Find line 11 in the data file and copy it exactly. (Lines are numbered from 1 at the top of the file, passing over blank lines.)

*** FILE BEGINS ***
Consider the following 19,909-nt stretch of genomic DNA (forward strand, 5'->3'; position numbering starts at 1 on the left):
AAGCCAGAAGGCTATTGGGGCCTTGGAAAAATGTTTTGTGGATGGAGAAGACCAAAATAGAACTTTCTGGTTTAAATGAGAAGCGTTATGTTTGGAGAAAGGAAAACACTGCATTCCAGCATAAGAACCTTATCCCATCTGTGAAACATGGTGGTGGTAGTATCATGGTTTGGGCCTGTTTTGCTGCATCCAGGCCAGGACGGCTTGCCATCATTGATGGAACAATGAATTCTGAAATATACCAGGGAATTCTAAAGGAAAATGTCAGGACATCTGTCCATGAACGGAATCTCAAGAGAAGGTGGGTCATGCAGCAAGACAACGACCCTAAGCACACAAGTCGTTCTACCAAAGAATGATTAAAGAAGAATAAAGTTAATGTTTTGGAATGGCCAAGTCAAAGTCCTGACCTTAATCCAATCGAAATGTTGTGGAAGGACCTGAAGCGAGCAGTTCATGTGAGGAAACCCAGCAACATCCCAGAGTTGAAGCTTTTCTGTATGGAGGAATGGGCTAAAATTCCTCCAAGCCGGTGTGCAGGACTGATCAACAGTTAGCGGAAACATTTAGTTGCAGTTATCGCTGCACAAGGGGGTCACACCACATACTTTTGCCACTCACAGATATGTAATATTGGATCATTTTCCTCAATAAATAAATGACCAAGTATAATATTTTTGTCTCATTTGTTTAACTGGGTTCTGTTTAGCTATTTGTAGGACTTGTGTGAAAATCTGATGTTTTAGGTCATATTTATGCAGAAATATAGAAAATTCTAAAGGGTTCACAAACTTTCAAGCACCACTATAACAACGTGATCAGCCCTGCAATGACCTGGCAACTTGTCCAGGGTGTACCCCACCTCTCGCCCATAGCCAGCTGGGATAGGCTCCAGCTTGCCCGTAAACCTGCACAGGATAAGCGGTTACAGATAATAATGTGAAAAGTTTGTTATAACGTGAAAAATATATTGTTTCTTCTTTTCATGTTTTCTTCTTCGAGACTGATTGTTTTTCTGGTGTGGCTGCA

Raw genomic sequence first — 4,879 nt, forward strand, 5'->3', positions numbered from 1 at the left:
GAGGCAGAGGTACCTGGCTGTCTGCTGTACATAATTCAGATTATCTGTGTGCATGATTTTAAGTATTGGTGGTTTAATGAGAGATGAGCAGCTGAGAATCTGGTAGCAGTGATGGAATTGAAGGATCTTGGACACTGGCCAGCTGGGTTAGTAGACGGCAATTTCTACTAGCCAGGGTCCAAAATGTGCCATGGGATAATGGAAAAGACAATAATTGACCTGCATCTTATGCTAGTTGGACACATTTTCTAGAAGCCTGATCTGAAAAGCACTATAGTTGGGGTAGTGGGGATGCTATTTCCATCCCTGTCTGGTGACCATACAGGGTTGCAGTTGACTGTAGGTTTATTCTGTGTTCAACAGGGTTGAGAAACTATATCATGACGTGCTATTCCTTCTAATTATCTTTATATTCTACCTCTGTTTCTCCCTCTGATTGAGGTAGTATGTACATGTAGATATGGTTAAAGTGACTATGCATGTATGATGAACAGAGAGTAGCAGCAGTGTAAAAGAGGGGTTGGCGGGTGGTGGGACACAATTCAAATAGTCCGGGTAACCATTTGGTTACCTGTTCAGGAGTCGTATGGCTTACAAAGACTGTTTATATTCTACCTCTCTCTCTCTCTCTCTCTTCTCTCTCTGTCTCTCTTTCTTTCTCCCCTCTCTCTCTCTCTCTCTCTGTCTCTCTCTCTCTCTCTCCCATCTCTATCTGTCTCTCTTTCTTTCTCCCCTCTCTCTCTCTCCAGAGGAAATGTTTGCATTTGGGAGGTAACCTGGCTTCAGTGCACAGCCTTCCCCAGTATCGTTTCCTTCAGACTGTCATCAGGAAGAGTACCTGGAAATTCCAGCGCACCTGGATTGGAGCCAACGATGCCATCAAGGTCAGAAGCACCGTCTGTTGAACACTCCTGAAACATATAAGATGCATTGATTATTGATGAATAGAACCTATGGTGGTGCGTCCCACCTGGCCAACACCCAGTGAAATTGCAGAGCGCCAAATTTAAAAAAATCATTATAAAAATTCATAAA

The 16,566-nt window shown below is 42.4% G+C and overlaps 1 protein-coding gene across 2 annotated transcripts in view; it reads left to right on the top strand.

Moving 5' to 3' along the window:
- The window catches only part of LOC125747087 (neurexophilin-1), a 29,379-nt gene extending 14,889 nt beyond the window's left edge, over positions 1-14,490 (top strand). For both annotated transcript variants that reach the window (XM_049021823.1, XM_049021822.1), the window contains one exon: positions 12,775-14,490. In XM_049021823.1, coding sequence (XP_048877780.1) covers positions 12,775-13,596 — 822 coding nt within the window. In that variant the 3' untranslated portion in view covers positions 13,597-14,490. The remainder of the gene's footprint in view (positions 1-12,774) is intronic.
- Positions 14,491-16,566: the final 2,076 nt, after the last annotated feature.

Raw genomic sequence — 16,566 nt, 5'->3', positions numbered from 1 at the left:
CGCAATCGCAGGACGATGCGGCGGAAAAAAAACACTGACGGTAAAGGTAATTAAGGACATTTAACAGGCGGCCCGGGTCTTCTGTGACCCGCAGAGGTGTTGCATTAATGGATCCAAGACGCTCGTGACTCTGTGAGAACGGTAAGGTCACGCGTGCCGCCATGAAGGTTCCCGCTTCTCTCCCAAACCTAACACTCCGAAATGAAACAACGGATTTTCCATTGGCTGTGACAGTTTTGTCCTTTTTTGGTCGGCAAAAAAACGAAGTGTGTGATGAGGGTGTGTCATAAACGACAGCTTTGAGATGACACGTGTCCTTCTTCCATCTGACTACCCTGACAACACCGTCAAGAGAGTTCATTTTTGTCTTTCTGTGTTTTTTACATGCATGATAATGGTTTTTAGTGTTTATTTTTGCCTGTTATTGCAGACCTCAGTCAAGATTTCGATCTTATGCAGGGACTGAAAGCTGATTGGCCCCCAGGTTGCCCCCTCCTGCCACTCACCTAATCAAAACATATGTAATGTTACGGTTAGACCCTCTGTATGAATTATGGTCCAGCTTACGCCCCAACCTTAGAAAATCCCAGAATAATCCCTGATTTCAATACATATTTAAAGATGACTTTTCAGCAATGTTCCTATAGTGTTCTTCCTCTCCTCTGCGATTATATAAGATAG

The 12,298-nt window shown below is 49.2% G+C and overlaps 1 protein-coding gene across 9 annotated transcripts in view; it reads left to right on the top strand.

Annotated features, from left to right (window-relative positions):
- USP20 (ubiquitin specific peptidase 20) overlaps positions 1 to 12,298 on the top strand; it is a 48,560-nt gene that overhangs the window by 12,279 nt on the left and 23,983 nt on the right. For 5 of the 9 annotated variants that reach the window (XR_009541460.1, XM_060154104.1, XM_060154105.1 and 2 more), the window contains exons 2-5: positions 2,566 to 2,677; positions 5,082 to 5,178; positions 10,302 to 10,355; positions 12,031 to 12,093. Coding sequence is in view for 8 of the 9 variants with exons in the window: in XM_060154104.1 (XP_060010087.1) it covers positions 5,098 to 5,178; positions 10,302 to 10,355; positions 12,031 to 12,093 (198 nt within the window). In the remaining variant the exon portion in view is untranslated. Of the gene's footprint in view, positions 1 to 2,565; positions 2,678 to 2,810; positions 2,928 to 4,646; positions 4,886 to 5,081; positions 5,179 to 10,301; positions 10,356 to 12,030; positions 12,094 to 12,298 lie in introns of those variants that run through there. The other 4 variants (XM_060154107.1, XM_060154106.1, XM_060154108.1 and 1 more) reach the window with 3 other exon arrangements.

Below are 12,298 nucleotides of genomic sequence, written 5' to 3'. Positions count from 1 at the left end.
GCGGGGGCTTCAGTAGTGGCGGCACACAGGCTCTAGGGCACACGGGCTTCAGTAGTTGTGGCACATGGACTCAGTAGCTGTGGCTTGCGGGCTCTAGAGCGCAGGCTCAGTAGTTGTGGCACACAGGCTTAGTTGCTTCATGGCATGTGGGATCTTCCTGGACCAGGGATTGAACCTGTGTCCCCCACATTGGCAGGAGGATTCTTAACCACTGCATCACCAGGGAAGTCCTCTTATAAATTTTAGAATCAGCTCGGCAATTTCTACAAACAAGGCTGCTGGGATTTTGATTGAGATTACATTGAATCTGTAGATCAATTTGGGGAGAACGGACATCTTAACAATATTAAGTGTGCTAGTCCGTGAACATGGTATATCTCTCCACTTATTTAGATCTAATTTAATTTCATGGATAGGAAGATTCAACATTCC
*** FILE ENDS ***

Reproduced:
The 12,298-nt window shown below is 49.2% G+C and overlaps 1 protein-coding gene across 9 annotated transcripts in view; it reads left to right on the top strand.